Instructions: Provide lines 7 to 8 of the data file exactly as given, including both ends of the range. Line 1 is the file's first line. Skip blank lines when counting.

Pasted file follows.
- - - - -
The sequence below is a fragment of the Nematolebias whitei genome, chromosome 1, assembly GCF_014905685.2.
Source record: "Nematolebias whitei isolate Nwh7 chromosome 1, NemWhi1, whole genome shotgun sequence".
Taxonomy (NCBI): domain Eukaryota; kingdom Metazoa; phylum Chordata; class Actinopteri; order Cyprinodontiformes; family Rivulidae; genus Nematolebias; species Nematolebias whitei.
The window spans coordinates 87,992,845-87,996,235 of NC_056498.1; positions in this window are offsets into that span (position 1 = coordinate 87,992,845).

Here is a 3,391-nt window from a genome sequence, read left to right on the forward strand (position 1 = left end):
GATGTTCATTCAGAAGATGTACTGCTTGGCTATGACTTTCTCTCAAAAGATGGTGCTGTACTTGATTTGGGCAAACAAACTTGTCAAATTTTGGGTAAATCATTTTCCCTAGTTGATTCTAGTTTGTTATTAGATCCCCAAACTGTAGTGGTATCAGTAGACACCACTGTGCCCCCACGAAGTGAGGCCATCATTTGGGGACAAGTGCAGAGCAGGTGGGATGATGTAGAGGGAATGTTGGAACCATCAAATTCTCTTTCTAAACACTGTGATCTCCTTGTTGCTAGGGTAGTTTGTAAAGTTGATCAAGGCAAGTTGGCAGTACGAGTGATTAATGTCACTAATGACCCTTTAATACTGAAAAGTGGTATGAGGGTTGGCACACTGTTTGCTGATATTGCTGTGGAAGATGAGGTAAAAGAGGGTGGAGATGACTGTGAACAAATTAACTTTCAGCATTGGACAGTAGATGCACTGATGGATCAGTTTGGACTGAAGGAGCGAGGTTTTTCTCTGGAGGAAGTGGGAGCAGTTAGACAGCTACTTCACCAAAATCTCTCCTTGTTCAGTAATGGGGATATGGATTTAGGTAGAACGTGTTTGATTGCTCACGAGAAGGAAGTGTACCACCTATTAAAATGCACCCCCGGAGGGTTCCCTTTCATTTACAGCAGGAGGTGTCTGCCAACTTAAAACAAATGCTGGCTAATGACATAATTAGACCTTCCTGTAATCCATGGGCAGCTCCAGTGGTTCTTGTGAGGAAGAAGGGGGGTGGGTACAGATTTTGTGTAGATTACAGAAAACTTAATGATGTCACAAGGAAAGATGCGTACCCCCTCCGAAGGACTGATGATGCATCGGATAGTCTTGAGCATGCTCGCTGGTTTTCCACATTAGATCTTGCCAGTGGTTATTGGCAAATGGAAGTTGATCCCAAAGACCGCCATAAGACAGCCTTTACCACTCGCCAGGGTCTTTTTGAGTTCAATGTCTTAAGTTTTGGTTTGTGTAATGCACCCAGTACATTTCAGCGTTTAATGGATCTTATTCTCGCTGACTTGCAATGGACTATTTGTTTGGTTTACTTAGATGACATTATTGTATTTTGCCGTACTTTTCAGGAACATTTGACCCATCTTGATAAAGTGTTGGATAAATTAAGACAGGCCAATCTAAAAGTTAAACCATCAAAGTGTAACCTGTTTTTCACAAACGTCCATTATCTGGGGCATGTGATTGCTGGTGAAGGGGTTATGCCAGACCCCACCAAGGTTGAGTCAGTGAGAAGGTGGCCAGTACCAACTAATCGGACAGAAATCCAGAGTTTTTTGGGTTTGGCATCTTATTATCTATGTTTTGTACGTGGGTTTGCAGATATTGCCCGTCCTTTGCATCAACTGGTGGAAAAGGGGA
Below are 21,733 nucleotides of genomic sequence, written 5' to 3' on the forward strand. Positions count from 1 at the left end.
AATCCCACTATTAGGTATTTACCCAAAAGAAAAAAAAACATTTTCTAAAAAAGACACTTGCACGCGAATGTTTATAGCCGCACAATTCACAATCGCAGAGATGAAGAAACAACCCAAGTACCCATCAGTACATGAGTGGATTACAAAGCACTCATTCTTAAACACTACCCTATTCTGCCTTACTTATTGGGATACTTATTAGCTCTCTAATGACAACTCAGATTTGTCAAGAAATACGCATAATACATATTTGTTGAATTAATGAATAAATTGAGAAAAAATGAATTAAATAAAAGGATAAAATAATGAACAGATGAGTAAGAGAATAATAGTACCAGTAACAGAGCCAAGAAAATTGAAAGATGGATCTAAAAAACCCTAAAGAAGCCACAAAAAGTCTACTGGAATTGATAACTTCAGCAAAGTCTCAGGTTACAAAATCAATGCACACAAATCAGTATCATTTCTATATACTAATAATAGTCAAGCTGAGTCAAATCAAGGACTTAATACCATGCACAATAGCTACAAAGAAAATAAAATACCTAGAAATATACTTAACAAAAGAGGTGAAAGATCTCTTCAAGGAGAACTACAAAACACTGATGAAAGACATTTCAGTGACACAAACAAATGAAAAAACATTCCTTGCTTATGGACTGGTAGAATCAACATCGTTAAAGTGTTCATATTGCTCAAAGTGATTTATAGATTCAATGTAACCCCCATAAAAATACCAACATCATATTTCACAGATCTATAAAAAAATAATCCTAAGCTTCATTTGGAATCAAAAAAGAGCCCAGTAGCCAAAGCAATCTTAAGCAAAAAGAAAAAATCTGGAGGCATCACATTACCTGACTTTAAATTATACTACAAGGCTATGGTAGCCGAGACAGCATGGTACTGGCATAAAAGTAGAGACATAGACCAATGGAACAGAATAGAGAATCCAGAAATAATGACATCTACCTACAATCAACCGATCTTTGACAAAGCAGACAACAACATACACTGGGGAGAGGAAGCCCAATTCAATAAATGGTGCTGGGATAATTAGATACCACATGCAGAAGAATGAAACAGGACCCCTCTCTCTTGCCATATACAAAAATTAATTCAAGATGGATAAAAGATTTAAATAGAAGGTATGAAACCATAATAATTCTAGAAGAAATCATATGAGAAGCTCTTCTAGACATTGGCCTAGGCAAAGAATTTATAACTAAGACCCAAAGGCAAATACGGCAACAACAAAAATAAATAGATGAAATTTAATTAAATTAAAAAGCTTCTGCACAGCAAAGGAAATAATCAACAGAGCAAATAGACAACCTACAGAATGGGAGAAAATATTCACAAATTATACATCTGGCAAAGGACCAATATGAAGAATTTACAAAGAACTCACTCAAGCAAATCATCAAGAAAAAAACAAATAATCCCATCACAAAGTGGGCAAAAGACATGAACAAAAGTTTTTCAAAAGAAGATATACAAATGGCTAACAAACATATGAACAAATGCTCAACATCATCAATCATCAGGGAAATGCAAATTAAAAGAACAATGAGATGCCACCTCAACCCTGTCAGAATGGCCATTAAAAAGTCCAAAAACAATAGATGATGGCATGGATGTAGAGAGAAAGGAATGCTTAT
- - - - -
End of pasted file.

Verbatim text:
Below are 21,733 nucleotides of genomic sequence, written 5' to 3' on the forward strand. Positions count from 1 at the left end.
AATCCCACTATTAGGTATTTACCCAAAAGAAAAAAAAACATTTTCTAAAAAAGACACTTGCACGCGAATGTTTATAGCCGCACAATTCACAATCGCAGAGATGAAGAAACAACCCAAGTACCCATCAGTACATGAGTGGATTACAAAGCACTCATTCTTAAACACTACCCTATTCTGCCTTACTTATTGGGATACTTATTAGCTCTCTAATGACAACTCAGATTTGTCAAGAAATACGCATAATACATATTTGTTGAATTAATGAATAAATTGAGAAAAAATGAATTAAATAAAAGGATAAAATAATGAACAGATGAGTAAGAGAATAATAGTACCAGTAACAGAGCCAAGAAAATTGAAAGATGGATCTAAAAAACCCTAAAGAAGCCACAAAAAGTCTACTGGAATTGATAACTTCAGCAAAGTCTCAGGTTACAAAATCAATGCACACAAATCAGTATCATTTCTATATACTAATAATAGTCAAGCTGAGTCAAATCAAGGACTTAATACCATGCACAATAGCTACAAAGAAAATAAAATACCTAGAAATATACTTAACAAAAGAGGTGAAAGATCTCTTCAAGGAGAACTACAAAACACTGATGAAAGACATTTCAGTGACACAAACAAATGAAAAAACATTCCTTGCTTATGGACTGGTAGAATCAACATCGTTAAAGTGTTCATATTGCTCAAAGTGATTTATAGATTCAATGTAACCCCCATAAAAATACCAACATCATATTTCACAGATCTATAAAAAAATAATCCTAAGCTTCATTTGGAATCAAAAAAGAGCCCAGTAGCCAAAGCAATCTTAAGCAAAAAGAAAAAATCTGGAGGCATCACATTACCTGACTTTAAATTATACTACAAGGCTATGGTAGCCGAGACAGCATGGTACTGGCATAAAAGTAGAGACATAGACCAATGGAACAGAATAGAGAATCCAGAAATAATGACATCTACCTACAATCAACCGATCTTTGACAAAGCAGACAACAACATACACTGGGGAGAGGAAGCCCAATTCAATAAATGGTGCTGGGATAATTAGATACCACATGCAGAAGAATGAAACAGGACCCCTCTCTCTTGCCATATACAAAAATTAATTCAAGATGGATAAAAGATTTAAATAGAAGGTATGAAACCATAATAATTCTAGAAGAAATCATATGAGAAGCTCTTCTAGACATTGGCCTAGGCAAAGAATTTATAACTAAGACCCAAAGGCAAATACGGCAACAACAAAAATAAATAGATGAAATTTAATTAAATTAAAAAGCTTCTGCACAGCAAAGGAAATAATCAACAGAGCAAATAGACAACCTACAGAATGGGAGAAAATATTCACAAATTATACATCTGGCAAAGGACCAATATGAAGAATTTACAAAGAACTCACTCAAGCAAATCATCAAGAAAAAAACAAATAATCCCATCACAAAGTGGGCAAAAGACATGAACAAAAGTTTTTCAAAAGAAGATATACAAATGGCTAACAAACATATGAACAAATGCTCAACATCATCAATCATCAGGGAAATGCAAATTAAAAGAACAATGAGATGCCACCTCAACCCTGTCAGAATGGCCATTAAAAAGTCCAAAAACAATAGATGATGGCATGGATGTAGAGAGAAAGGAATGCTTAT